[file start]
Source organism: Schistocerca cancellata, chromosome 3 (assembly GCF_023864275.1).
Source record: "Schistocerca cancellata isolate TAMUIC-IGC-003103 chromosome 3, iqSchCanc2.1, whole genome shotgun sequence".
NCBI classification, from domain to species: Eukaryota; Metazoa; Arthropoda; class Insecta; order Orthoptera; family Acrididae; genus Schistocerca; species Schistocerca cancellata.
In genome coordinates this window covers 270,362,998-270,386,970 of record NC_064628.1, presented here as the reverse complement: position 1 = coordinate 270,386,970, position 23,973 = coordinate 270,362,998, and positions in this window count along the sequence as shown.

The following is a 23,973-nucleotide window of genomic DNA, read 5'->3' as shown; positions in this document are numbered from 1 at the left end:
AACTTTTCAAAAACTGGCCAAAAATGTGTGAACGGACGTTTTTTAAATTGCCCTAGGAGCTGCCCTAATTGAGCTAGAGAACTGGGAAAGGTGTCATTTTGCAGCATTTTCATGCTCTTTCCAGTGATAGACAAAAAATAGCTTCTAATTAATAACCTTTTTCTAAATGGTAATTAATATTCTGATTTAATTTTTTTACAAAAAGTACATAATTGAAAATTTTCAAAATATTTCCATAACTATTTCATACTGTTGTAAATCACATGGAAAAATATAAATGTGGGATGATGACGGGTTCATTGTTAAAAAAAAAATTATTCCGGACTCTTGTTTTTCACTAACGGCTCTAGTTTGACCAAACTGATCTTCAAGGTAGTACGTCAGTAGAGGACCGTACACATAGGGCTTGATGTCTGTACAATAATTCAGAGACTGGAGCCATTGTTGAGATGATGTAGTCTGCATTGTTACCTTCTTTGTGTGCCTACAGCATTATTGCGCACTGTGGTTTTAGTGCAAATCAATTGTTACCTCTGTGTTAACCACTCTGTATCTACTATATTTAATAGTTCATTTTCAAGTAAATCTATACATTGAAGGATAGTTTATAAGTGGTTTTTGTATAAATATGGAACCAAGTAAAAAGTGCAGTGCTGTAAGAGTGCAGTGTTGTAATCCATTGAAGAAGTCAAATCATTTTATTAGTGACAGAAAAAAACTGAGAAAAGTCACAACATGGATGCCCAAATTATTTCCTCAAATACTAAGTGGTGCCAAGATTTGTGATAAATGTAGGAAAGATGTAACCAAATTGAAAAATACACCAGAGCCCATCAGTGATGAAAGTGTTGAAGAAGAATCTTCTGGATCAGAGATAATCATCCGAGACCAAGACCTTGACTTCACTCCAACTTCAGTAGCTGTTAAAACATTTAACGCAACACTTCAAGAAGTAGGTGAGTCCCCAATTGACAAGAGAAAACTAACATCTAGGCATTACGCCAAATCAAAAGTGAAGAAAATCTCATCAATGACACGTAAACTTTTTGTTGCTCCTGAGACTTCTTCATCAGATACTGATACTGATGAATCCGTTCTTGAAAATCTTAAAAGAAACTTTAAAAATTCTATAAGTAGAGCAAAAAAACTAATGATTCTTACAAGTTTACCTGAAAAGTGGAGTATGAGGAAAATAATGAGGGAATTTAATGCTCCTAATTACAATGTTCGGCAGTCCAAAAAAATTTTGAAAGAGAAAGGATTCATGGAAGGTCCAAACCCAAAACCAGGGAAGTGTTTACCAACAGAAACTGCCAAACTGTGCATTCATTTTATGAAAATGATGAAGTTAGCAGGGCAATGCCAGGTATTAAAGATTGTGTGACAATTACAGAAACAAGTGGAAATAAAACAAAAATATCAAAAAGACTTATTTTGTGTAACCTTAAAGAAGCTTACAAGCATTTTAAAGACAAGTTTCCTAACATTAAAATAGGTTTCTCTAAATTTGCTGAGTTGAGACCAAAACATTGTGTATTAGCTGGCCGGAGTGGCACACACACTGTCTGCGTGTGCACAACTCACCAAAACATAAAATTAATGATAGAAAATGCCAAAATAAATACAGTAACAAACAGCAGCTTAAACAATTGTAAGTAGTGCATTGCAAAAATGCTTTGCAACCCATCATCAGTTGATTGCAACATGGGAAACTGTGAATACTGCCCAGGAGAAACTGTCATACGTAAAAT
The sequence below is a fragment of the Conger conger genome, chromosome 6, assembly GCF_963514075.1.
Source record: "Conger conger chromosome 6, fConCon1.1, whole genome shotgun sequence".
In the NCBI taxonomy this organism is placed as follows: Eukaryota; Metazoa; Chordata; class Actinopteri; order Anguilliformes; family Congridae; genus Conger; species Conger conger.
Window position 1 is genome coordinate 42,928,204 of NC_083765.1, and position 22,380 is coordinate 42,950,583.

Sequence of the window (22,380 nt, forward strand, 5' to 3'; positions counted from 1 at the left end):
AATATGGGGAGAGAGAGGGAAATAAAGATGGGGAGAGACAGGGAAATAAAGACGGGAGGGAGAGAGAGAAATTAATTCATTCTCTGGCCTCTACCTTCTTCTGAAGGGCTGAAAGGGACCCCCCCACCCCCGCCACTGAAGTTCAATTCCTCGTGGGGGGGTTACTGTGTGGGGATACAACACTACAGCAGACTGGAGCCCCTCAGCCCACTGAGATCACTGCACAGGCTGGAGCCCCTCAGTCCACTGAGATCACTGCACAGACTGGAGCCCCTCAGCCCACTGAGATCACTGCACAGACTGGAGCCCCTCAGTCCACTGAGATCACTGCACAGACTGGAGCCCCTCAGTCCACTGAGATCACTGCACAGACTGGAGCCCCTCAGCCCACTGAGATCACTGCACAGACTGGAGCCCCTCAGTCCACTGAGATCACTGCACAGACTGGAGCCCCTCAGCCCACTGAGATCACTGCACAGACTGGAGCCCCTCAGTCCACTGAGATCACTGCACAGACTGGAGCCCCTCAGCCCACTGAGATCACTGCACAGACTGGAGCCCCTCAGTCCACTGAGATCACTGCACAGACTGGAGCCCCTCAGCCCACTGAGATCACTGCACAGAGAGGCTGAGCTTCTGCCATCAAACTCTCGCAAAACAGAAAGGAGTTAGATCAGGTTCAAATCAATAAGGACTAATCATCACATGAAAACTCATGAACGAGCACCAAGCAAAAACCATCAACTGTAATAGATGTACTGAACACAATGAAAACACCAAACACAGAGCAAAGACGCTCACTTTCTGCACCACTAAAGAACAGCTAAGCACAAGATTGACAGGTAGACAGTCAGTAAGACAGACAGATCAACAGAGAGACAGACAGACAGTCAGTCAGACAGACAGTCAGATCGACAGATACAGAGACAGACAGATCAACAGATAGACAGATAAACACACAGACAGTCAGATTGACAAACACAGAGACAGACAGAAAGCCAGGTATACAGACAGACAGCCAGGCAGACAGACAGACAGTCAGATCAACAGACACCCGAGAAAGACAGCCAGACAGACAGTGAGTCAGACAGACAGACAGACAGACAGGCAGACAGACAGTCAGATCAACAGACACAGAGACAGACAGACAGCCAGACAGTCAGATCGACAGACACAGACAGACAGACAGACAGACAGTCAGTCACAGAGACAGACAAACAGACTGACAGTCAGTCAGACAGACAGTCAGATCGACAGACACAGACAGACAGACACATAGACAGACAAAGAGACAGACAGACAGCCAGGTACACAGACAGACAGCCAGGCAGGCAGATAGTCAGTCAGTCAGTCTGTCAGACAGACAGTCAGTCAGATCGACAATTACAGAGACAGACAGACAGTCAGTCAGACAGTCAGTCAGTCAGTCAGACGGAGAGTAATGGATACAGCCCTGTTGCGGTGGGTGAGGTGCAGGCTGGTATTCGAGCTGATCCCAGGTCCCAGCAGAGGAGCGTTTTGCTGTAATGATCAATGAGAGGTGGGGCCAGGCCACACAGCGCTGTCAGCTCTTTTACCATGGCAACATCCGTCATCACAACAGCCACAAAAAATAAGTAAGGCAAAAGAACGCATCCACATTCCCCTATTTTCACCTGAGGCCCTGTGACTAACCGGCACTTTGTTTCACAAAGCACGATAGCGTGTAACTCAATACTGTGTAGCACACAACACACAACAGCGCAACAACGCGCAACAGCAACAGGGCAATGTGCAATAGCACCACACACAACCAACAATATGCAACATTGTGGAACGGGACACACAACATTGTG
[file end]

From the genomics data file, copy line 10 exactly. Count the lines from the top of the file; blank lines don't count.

Window position 1 is genome coordinate 42,928,204 of NC_083765.1, and position 22,380 is coordinate 42,950,583.